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Thursday, August 6, 2009

Supporting a Child through Suspected Abuse

Five Tools for Supporting a Child through Suspected Abuse
Myrna Alphonse MA, NCC

The health & safety of our charges is our main priority in any job we may take on. Nannies are experts often equipped with tricks of the trade to manage negative behaviors, nutritious meal meltdowns, and resistant sleepy kids. But is your bag prepared to deal with ANY emergency that comes your way?
We all know a nanny has direct access to a child in a one on one household setting. If, you are faced with dealing with a child that may have been abused there are ways to handle supporting this child that are more effective than other ways. The power of a positive adult can make a big difference in the outcomes of healing through this painful experience.

TOOL #1-Armor All
A nanny needs to have on a coat of armor to be strong for her charge when s(he) is unable. It will not be helpful if we freak out and lose our composure in front of them. A child will absorb the emotions reflected back to them and make decisions to share more or hold back their point of view depending on our response. It is important to exude calm empathy to normalize their feelings.

TOOL #2-Q-tips
A nanny needs open ears to LISTEN without judgment. There are many nonverbal cues to deepen the listening interaction so the child is encouraged to speak at their comfort level. A nanny can nod, bend down at the child’s eye level, and offer utterances that show undivided attention. If the source of fear exists in the home, find a private place that minimizes interruptions.

TOOL #3-Seltzer
There is magic when conversations happen between two people sharing a fizzy drink. A nanny can offer this special treat to talk things through when the subject surfaces. This is not the time to put on our detective caps and probe too far with “why”. It will be too abstract for their developmental ability to process. Instead, open-ended questions like, “Can you tell me what happened” allows the child to speak freely. Also, honest child appropriate dialogue to explain what you’ll do with the information shared. It will harm the relationship if nanny promises to keep secrets that will be shared with reliable outsiders. You may need to continuously reassure the child that it’s not their fault and that they are not in any trouble.

TOOL #4-Blanket
The insulation from harm makes a blanket the perfect tool. A nanny can offer a layer of protection for an insecure child. It is a reminder to ask permission before touching a child. They may be sensitive to physical or emotional pain from trusted adults. Do not force hugs or intimate gestures that may make them feel uncomfortable.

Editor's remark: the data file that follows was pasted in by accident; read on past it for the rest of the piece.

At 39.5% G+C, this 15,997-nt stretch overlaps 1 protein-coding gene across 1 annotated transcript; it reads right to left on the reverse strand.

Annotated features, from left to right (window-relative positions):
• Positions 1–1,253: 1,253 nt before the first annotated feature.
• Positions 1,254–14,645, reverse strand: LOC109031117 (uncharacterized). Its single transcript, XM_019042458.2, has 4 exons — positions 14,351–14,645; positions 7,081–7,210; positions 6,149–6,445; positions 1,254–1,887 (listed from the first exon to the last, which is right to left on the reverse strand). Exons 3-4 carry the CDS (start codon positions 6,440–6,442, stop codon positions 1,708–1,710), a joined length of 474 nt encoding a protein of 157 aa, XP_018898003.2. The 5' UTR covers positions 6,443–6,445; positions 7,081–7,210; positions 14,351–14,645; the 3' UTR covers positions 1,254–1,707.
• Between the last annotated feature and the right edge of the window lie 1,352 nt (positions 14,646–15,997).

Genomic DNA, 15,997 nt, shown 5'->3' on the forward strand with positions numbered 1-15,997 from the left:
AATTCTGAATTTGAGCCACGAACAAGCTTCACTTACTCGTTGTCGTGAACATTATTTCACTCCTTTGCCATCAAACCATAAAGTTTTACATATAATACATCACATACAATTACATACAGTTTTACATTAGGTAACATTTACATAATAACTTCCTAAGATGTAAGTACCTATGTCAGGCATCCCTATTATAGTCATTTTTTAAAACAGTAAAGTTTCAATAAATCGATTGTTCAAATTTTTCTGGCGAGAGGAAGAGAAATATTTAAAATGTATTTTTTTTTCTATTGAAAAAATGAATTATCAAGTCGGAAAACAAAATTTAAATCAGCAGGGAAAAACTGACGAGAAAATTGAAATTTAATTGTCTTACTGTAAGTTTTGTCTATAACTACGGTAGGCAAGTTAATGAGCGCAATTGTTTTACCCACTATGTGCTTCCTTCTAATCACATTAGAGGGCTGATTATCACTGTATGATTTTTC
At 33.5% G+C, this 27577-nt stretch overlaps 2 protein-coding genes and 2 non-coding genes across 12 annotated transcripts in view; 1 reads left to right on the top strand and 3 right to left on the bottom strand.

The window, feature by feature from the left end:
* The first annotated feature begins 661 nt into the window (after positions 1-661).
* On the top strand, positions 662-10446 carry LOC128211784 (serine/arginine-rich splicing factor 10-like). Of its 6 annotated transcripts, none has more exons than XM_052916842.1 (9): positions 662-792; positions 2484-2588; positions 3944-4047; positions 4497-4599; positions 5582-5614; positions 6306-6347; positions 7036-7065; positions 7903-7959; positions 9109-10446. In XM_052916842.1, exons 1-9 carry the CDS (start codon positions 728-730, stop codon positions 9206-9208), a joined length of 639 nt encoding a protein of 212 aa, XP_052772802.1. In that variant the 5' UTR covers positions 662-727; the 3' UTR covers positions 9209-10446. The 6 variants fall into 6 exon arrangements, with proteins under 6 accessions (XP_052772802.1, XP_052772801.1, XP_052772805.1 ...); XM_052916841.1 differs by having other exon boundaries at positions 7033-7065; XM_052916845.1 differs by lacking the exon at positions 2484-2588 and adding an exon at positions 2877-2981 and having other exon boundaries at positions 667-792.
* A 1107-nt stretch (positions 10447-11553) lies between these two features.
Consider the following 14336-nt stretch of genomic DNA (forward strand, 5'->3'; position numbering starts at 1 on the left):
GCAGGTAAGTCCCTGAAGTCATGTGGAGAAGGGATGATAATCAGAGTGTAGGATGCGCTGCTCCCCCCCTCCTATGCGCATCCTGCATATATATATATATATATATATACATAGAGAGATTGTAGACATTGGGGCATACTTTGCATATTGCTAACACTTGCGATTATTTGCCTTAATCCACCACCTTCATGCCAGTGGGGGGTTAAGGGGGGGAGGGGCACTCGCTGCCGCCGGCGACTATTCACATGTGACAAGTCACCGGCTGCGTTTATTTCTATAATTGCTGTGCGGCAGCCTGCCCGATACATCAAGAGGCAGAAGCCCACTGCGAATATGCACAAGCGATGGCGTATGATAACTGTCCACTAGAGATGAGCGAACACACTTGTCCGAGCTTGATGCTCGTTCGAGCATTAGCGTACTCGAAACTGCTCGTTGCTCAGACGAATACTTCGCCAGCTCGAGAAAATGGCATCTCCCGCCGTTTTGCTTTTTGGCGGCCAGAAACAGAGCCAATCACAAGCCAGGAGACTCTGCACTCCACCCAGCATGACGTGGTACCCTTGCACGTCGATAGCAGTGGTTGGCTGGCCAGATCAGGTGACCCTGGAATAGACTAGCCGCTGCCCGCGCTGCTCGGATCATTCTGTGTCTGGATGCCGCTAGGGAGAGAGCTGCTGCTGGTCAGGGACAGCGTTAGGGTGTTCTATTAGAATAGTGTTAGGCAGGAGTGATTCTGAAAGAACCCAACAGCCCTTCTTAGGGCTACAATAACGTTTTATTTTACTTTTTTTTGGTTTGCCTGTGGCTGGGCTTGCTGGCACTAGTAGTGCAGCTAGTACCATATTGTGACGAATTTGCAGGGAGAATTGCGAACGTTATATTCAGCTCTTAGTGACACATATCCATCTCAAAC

TOOL #5- Tweezers
A nanny can gently attempt to pry “self blame” out of a child. By validating their feelings, expressing sorrow for what happened to them, and emphasizing the injustice of the event, it can begin to separate them from the bad act. A child does not want to be singled out for negativity.


All 5 tools can begin to dismantle the stigma of living with abuse. Clearly, Nannies have tremendous influence to be change agents in this difficult position. The path of resiliency will be ignited for positive future potential.

In my next installment, seal your emergency kit with a helpful resource directory!

2 comments:

Kristen August 6, 2009 at 3:32 PM  

Thanks Myrna for all the helpful tools. Every nanny should read this and try to keep it in the memory or print it and keep it in their nanny tool box. Even though it doesn't happen to everyone, I think we all know of or heard of someone this has happened too.

Lisa August 7, 2009 at 7:15 AM  

It is great that you are offering this series of posts. There is a lot of information to cover in a topic like this. I believe reading on this topic can really empower a nanny to take action if they find themselves in an abuse situation.

For nannies who may be following this blog and are in a situation where you suspect something, and aren't sure how to immediately proceed please contact the local law enforcement of your area or your county's child and family services department for guidance.

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